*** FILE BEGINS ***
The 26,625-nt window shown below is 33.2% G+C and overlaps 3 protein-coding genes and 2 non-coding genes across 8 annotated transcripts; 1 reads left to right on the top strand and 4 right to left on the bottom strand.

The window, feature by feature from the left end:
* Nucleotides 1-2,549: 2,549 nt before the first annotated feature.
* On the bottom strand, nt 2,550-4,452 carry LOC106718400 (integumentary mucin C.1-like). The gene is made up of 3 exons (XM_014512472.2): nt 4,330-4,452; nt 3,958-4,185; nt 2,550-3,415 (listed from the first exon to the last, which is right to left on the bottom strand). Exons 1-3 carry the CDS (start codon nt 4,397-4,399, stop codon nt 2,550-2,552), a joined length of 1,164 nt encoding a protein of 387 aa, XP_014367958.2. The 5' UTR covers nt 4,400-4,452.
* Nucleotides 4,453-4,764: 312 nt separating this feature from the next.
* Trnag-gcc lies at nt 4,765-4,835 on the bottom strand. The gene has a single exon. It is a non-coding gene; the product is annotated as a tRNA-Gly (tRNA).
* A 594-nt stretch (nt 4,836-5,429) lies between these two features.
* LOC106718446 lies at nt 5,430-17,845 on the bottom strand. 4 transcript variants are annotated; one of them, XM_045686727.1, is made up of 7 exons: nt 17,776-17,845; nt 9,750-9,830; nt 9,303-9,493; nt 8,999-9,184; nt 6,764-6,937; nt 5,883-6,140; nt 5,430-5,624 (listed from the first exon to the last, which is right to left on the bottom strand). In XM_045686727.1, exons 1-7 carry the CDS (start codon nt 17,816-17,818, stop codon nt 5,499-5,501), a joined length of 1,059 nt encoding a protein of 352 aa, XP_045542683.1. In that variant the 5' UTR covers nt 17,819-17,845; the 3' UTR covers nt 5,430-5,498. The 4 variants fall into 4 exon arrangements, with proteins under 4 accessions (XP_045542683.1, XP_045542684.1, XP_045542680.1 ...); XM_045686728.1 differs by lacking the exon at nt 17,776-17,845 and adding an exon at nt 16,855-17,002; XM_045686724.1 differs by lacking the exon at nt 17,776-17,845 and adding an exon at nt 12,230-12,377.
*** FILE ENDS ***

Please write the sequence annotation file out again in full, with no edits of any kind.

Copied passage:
The 26,625-nt window shown below is 33.2% G+C and overlaps 3 protein-coding genes and 2 non-coding genes across 8 annotated transcripts; 1 reads left to right on the top strand and 4 right to left on the bottom strand.

The window, feature by feature from the left end:
* Nucleotides 1-2,549: 2,549 nt before the first annotated feature.
* On the bottom strand, nt 2,550-4,452 carry LOC106718400 (integumentary mucin C.1-like). The gene is made up of 3 exons (XM_014512472.2): nt 4,330-4,452; nt 3,958-4,185; nt 2,550-3,415 (listed from the first exon to the last, which is right to left on the bottom strand). Exons 1-3 carry the CDS (start codon nt 4,397-4,399, stop codon nt 2,550-2,552), a joined length of 1,164 nt encoding a protein of 387 aa, XP_014367958.2. The 5' UTR covers nt 4,400-4,452.
* Nucleotides 4,453-4,764: 312 nt separating this feature from the next.
* Trnag-gcc lies at nt 4,765-4,835 on the bottom strand. The gene has a single exon. It is a non-coding gene; the product is annotated as a tRNA-Gly (tRNA).
* A 594-nt stretch (nt 4,836-5,429) lies between these two features.
* LOC106718446 lies at nt 5,430-17,845 on the bottom strand. 4 transcript variants are annotated; one of them, XM_045686727.1, is made up of 7 exons: nt 17,776-17,845; nt 9,750-9,830; nt 9,303-9,493; nt 8,999-9,184; nt 6,764-6,937; nt 5,883-6,140; nt 5,430-5,624 (listed from the first exon to the last, which is right to left on the bottom strand). In XM_045686727.1, exons 1-7 carry the CDS (start codon nt 17,816-17,818, stop codon nt 5,499-5,501), a joined length of 1,059 nt encoding a protein of 352 aa, XP_045542683.1. In that variant the 5' UTR covers nt 17,819-17,845; the 3' UTR covers nt 5,430-5,498. The 4 variants fall into 4 exon arrangements, with proteins under 4 accessions (XP_045542683.1, XP_045542684.1, XP_045542680.1 ...); XM_045686728.1 differs by lacking the exon at nt 17,776-17,845 and adding an exon at nt 16,855-17,002; XM_045686724.1 differs by lacking the exon at nt 17,776-17,845 and adding an exon at nt 12,230-12,377.